Wendy Glasbrenner, an attorney with Georgia Legal Services Program in Gainesville, can attest to the surge in need from whites. For 250 cases opened in the last 12 months, 56 percent of her clients were white, compared with 23 Hispanic and 18 percent African-American.

Most of her clients are women, and 34 percent of all clients are older than 60. They receive support applying and qualifying for food stamps, Medicaid enrollment, disability and unemployment insurance pay, and public housing.

“Our clients who are working for wages at or near minimum wage have a very hard time making ends meet for several reasons,” Glasbrenner said.

Child care costs, lack of access to public transportation and health care expenses are her clients’ major burdens.

“Persons with chronic illnesses may have to decide between medication and car payments or medication and rent, and all this impacts their ability to maintain employment,” Glasbrenner said.

Aycock knows that one blown engine or a broken leg can put his family on the financial brink.

Raised in an “old Gainesville family,” ensconced in the white middle class, Aycock said he was taught to work hard, get an education and a good job would come. He went into the military after high school and paid his way through college on scholarships, aid and part-time construction work.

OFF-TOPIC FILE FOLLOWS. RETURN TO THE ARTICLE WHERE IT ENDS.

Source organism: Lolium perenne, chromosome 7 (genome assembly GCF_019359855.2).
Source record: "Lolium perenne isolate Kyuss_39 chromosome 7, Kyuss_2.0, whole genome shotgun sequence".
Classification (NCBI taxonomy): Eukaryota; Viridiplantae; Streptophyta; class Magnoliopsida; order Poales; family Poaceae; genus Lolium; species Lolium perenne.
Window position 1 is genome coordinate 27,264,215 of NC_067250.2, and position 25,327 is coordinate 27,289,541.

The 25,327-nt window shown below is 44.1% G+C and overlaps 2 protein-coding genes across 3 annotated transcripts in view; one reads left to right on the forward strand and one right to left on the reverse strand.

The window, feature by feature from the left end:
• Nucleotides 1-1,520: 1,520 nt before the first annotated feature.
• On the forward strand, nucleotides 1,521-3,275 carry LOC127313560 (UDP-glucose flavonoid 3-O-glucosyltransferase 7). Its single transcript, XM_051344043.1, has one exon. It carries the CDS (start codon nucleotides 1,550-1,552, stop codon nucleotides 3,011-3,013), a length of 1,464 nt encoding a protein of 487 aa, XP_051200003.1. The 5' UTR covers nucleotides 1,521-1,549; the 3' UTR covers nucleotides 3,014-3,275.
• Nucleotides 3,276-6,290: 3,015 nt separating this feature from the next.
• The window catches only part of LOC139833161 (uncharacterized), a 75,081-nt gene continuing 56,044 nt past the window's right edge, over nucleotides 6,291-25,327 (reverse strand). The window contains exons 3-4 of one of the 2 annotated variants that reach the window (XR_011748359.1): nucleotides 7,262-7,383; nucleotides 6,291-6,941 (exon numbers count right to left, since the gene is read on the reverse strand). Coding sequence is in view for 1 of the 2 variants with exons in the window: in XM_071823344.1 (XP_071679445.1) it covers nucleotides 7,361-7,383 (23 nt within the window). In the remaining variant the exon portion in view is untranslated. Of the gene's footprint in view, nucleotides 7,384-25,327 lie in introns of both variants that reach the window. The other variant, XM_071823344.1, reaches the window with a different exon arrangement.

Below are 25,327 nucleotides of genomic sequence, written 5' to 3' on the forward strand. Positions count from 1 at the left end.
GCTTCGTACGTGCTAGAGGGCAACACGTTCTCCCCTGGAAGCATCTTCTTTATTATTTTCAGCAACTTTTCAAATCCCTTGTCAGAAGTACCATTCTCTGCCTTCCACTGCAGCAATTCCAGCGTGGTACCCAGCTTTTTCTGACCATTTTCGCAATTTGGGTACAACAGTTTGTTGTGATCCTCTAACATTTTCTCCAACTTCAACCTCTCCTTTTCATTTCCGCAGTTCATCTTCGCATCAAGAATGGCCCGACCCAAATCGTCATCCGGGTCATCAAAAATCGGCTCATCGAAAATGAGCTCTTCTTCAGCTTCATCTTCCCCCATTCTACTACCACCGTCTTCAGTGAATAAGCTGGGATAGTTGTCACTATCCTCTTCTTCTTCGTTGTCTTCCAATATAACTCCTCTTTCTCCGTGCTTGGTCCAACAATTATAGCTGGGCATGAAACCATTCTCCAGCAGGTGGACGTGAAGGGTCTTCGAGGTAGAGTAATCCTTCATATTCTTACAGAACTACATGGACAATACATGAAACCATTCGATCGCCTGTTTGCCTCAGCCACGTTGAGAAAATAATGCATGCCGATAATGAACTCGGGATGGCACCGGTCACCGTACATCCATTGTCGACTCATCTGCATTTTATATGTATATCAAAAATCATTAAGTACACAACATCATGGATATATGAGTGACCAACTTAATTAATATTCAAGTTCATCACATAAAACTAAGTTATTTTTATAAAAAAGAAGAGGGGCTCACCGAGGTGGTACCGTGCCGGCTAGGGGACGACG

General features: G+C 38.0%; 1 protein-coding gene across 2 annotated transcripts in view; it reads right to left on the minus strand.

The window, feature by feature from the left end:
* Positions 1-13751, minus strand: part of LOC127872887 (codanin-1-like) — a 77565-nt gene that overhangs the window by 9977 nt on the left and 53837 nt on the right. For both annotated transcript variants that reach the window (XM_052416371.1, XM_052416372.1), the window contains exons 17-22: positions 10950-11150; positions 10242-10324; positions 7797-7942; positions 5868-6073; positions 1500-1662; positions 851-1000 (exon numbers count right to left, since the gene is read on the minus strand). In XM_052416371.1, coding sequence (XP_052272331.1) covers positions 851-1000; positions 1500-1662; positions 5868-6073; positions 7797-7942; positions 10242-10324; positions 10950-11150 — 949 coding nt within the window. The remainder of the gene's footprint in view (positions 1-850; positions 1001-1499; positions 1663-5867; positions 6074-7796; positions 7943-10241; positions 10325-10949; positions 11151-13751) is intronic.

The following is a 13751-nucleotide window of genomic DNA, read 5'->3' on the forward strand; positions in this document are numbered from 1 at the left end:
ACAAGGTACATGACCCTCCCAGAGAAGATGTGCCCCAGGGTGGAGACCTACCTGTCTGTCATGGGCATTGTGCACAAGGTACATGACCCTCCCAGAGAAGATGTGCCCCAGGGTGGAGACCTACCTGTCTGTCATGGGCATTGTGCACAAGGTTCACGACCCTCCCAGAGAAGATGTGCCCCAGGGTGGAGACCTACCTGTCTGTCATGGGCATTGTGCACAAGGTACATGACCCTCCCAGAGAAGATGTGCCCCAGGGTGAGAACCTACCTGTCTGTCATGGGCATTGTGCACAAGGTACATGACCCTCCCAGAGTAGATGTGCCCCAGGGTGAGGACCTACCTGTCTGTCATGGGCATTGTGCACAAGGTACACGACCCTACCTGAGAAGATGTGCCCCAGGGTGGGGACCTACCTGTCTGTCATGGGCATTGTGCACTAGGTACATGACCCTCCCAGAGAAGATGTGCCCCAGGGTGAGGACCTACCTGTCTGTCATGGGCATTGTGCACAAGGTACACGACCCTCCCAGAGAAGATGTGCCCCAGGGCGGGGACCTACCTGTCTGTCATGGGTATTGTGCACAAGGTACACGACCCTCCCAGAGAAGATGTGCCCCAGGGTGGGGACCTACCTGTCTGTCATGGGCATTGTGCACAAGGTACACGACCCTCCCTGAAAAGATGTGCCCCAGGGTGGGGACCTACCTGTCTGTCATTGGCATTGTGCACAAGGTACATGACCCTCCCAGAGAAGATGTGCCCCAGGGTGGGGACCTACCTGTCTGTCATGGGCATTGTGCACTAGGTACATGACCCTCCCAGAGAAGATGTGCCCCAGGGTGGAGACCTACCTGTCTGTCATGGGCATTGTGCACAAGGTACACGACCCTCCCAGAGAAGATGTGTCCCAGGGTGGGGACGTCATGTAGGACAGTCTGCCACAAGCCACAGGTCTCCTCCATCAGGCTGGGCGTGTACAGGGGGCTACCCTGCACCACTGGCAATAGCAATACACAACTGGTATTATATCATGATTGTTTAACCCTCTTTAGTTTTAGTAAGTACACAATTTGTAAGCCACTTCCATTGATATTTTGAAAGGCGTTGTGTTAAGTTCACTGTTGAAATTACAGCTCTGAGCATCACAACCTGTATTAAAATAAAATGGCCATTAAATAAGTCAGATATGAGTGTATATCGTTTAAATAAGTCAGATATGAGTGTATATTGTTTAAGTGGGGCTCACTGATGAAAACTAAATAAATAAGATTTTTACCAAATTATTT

Aycock went on to receive a graduate degree, work in Africa for the Peace Corps and teach in Japan, where he met his wife. None of that would have been possible, he said without the support of family, friends and even the government.

Stagnant wages and rising costs of living have played a role in redefining the working poor and lower middle class.

According to the Pew Research Center, when adjusted for inflation, the federal minimum wage peaked in 1968 at $8.54 (in 2014 dollars).

And the current $7.25 per hour federal minimum wage has lost about 8.1 percent of its purchasing power to inflation since 2009.

As housing, health care and food costs increase, the modern American family must also contend with shelling out for Internet service and cellphone coverage, items no longer considered luxuries. Aycock said his son could not complete his high school homework without a broadband connection.